Women in Power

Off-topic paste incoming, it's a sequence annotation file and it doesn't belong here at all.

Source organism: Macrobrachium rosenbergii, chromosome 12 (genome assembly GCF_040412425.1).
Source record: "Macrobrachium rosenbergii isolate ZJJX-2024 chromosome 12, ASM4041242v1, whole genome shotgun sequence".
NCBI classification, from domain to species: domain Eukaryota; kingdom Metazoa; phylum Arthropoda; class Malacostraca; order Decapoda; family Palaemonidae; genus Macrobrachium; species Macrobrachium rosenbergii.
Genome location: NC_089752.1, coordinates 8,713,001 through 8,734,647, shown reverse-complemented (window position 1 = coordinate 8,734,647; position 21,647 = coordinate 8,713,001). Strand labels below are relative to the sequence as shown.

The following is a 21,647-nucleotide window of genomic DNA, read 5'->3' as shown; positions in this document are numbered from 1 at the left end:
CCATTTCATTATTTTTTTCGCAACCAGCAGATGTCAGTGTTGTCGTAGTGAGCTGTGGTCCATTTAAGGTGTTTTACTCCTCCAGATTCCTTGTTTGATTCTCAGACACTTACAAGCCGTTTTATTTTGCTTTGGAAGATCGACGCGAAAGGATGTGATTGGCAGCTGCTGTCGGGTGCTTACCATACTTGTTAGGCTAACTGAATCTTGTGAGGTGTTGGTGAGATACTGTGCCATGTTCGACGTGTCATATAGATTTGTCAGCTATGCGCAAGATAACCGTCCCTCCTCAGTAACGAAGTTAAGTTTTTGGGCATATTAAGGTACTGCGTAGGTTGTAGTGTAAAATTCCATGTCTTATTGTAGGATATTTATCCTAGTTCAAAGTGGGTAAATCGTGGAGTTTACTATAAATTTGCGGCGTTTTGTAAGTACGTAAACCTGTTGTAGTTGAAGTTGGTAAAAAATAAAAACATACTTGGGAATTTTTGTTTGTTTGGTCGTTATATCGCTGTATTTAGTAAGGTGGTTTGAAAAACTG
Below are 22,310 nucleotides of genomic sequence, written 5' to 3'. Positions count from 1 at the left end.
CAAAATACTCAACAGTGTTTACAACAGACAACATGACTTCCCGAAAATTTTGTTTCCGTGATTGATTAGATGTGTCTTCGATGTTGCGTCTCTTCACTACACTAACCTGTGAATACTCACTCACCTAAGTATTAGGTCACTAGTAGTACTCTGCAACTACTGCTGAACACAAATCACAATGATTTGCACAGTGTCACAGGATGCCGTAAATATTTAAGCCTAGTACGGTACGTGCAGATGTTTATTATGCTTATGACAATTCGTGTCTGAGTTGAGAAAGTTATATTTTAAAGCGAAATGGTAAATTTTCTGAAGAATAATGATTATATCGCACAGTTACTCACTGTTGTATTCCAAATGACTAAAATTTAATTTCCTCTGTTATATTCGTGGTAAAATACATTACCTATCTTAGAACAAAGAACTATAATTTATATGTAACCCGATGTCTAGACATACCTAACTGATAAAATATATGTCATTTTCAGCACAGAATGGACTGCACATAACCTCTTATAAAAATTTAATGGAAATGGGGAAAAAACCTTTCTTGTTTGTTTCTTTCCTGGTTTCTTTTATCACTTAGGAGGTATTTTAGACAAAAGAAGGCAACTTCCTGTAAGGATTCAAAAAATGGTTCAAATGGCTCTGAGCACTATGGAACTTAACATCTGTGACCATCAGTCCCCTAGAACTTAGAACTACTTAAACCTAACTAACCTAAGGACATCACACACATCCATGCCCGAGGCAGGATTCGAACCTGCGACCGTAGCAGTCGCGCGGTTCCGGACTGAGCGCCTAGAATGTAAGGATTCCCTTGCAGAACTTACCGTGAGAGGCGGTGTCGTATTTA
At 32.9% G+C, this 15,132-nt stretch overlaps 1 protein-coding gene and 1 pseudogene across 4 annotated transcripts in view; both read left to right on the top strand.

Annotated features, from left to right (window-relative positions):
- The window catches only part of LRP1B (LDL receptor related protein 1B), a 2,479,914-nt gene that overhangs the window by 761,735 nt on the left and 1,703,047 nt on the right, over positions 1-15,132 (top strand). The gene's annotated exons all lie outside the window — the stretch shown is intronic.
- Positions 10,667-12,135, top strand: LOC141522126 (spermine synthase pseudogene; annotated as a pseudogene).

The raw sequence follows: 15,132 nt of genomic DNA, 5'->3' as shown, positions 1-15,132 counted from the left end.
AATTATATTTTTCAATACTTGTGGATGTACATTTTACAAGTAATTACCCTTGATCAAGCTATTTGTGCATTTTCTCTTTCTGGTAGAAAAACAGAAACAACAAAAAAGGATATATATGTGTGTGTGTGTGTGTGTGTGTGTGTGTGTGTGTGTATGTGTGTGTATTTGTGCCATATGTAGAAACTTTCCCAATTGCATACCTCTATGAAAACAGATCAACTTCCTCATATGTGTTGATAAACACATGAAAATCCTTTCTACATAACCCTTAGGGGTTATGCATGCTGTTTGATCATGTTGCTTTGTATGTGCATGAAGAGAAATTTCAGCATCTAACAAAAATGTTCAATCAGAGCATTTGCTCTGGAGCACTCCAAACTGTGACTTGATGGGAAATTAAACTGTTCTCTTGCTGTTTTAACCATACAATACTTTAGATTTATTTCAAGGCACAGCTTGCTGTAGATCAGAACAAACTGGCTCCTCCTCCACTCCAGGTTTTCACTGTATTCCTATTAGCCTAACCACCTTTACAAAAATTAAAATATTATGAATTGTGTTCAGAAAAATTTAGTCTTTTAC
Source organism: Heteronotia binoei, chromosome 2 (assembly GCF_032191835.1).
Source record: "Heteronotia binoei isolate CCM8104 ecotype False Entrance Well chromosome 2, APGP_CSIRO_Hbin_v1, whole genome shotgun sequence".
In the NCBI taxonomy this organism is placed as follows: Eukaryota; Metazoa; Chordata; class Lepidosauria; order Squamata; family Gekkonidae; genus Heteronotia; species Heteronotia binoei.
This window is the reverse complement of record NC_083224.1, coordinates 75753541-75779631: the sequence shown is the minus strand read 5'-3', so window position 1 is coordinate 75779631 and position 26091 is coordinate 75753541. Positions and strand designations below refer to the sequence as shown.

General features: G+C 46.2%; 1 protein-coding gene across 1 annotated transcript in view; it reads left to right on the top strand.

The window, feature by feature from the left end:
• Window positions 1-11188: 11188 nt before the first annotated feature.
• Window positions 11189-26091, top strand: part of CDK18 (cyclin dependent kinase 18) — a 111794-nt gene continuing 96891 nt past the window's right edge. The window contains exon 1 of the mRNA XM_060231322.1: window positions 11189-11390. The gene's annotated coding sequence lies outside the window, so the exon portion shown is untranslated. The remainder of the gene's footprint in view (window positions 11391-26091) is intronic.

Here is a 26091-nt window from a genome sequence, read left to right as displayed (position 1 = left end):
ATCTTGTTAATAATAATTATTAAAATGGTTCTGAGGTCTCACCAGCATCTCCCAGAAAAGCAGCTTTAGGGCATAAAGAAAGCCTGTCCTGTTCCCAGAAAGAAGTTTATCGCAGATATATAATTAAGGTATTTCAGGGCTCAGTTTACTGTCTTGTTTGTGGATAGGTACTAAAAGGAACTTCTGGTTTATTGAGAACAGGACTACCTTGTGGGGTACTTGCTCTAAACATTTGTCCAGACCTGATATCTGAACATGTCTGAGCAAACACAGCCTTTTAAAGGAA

Strong female roles are not lacking in this show, better representing a changing world of power where it’s women who make the interesting choices. While Frank is Machiavellian, Claire exhibits a woman urging on her husband’s affirmation of authority in the image of a Shakespeare character that was Lady Macbeth. She supports his extracurricular actives while noting her disapproval of his weaknesses, saying “My husband never apologizes, even to me.” Reinforcing his credibility to his word meaning he has no regret for his actions, leaving a lot of business to be done. This willingness to overlook transgressions done in the past to build a better future shows a sometimes troubled but overall strong partnership. Claire grows more vicious as the first season progresses and the couples schemes seem to fall into place. Starting by firing half her staff working at the local non-profit organization she runs trying to supply clean water pumps to third world nations at the moment but needs half a million dollars to fund this operation. More and more we see how it’s not always Frank that sees people as pawns in his game of chess, giving more empowerment in the portrayal of a women not just a wife or extra person employed somewhere. The tinted windows aren’t the only shady deals going down around here when the Underwood’s are on the move.When Galloway drops an intimate photo of Claire to satisfy his suspicious fiancée, Claire threatens him into openly stating that he manufactured the picture, ruining his notoriety. When Gillian Cole, a pregnant ex-employee, starts to demand health care as part of her severance package, Claire states, “I am willing to let your child wither and die inside you, if that’s what’s required, Am I the sort of enemy you want to make. Claire further her machinations be manipulating First Lady Patricia Walker into thinking that her husband is having an affair to occupy President Walker from Frank’s machinations cleverly. She shows guilt for her actions only once. When a different one of McGinnis’ victims, Megan Hennessy, comes forward, Claire manages her as the banner girl for the sexual assault bill, neglecting the fragile young woman leaving her open to public scrutiny and retaliations from the bill’s opposition. Before she can testify about her ordeal before Congress, however, Megan suffers a breakdown and attempts suicide. Upon realizing what she has caused Megan to go through, Claire bursts into tears. The fact Clarie stays close to her emotions allows her to accept humbly fault when faced with wrongs done beforehand while also keeping Frank in check when he chases after his dream of power.